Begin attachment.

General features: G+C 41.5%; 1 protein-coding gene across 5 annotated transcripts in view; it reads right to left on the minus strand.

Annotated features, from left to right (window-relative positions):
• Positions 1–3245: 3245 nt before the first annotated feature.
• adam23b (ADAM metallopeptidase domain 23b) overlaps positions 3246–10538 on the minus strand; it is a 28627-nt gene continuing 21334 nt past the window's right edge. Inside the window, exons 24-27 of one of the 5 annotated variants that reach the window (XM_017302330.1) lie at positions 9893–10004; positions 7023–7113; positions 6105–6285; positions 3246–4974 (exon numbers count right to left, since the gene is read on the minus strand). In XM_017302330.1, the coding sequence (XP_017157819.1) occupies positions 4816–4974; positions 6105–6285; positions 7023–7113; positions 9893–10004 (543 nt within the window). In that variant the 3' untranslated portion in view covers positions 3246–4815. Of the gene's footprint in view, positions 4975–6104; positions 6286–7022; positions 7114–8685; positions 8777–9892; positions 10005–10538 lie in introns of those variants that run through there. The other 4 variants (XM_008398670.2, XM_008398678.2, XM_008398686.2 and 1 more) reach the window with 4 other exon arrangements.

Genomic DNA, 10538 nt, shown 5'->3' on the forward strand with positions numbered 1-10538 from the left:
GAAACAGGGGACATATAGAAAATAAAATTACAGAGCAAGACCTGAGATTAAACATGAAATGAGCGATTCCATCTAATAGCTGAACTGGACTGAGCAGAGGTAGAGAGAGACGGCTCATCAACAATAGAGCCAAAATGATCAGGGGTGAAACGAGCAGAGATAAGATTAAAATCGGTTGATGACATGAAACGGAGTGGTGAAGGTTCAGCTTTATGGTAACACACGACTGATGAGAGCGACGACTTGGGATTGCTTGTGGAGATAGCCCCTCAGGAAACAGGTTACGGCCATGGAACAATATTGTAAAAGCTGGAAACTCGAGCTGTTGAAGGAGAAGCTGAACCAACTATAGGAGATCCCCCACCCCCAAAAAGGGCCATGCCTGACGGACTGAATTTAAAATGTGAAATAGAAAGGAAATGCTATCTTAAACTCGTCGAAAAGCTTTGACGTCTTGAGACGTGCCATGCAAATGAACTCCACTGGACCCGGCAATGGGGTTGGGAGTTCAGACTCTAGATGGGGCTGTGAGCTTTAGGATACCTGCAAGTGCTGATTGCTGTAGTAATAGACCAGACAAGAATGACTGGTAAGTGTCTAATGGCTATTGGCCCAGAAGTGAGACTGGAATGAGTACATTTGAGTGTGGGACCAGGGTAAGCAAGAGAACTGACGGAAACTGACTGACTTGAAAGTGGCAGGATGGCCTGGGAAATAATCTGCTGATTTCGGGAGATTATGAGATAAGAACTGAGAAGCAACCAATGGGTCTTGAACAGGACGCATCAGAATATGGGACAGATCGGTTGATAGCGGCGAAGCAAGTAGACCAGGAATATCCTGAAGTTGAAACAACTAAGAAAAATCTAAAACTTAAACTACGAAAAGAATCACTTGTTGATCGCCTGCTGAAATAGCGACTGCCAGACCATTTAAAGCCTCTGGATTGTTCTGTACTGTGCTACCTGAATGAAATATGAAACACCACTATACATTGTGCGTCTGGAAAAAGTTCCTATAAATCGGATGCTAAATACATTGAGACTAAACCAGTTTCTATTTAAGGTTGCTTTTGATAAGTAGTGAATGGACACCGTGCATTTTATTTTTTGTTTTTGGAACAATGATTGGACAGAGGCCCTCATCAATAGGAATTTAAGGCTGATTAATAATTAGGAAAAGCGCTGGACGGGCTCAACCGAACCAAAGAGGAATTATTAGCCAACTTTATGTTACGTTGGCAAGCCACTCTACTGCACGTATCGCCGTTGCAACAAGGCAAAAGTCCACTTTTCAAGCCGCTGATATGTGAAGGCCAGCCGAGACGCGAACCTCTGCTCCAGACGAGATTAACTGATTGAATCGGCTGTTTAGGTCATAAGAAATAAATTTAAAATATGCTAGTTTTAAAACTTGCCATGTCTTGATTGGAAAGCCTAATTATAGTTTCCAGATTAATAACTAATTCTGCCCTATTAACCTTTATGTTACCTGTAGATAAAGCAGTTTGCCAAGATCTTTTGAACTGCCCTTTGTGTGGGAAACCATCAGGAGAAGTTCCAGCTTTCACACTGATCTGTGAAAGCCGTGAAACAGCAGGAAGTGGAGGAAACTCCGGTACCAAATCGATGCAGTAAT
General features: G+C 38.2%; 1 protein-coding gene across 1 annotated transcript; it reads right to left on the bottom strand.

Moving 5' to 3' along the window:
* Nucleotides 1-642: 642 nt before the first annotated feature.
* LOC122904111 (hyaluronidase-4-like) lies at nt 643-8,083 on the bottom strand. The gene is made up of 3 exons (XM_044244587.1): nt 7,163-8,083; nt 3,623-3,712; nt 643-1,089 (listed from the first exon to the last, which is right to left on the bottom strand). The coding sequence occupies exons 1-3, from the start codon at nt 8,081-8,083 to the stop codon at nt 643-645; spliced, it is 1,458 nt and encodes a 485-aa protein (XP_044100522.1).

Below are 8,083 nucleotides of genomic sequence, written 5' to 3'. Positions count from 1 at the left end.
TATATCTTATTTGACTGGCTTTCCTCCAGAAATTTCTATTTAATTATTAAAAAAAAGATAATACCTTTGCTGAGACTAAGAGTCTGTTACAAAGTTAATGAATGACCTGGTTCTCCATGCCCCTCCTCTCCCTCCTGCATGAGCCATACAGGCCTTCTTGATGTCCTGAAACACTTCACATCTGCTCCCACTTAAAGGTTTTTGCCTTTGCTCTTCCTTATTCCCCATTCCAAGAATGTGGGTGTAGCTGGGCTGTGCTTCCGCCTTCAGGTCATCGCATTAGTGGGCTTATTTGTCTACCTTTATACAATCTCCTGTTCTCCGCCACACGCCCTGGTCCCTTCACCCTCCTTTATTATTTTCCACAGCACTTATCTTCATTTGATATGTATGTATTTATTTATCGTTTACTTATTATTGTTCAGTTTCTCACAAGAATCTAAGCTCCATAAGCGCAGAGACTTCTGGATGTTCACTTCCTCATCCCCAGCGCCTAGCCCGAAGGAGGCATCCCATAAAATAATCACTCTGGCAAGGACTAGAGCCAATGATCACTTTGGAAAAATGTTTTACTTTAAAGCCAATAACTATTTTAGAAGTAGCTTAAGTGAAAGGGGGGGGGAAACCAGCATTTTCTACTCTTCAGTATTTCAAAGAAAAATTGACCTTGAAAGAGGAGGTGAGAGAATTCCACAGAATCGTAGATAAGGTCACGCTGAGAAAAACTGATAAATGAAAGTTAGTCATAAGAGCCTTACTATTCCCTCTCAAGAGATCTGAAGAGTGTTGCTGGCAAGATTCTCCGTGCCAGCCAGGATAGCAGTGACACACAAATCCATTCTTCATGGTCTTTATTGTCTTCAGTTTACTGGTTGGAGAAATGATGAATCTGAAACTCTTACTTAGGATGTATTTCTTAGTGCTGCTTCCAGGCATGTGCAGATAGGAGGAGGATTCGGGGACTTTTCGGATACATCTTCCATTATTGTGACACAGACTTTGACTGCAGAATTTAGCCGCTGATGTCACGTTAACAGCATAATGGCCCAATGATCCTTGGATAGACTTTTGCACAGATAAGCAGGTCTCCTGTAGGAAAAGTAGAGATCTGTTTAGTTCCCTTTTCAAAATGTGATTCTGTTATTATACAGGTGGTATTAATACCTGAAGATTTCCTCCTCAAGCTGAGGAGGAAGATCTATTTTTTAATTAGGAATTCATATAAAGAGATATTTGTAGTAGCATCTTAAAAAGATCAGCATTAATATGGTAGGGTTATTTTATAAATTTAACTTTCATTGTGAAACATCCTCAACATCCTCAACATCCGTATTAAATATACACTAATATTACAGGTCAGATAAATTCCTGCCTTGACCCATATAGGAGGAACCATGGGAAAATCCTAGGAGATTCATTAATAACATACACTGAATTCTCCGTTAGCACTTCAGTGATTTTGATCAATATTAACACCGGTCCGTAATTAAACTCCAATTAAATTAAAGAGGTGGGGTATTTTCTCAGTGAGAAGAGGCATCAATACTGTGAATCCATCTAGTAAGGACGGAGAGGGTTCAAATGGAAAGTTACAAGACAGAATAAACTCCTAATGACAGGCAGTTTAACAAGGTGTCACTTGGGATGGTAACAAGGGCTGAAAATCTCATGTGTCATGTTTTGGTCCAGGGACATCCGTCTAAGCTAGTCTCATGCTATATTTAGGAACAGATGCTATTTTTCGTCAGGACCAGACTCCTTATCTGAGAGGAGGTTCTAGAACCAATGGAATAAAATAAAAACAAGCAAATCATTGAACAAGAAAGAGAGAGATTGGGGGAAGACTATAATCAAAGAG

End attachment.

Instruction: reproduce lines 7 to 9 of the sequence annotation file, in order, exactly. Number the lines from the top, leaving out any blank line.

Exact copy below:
General features: G+C 38.2%; 1 protein-coding gene across 1 annotated transcript; it reads right to left on the bottom strand.

Moving 5' to 3' along the window:
* Nucleotides 1-642: 642 nt before the first annotated feature.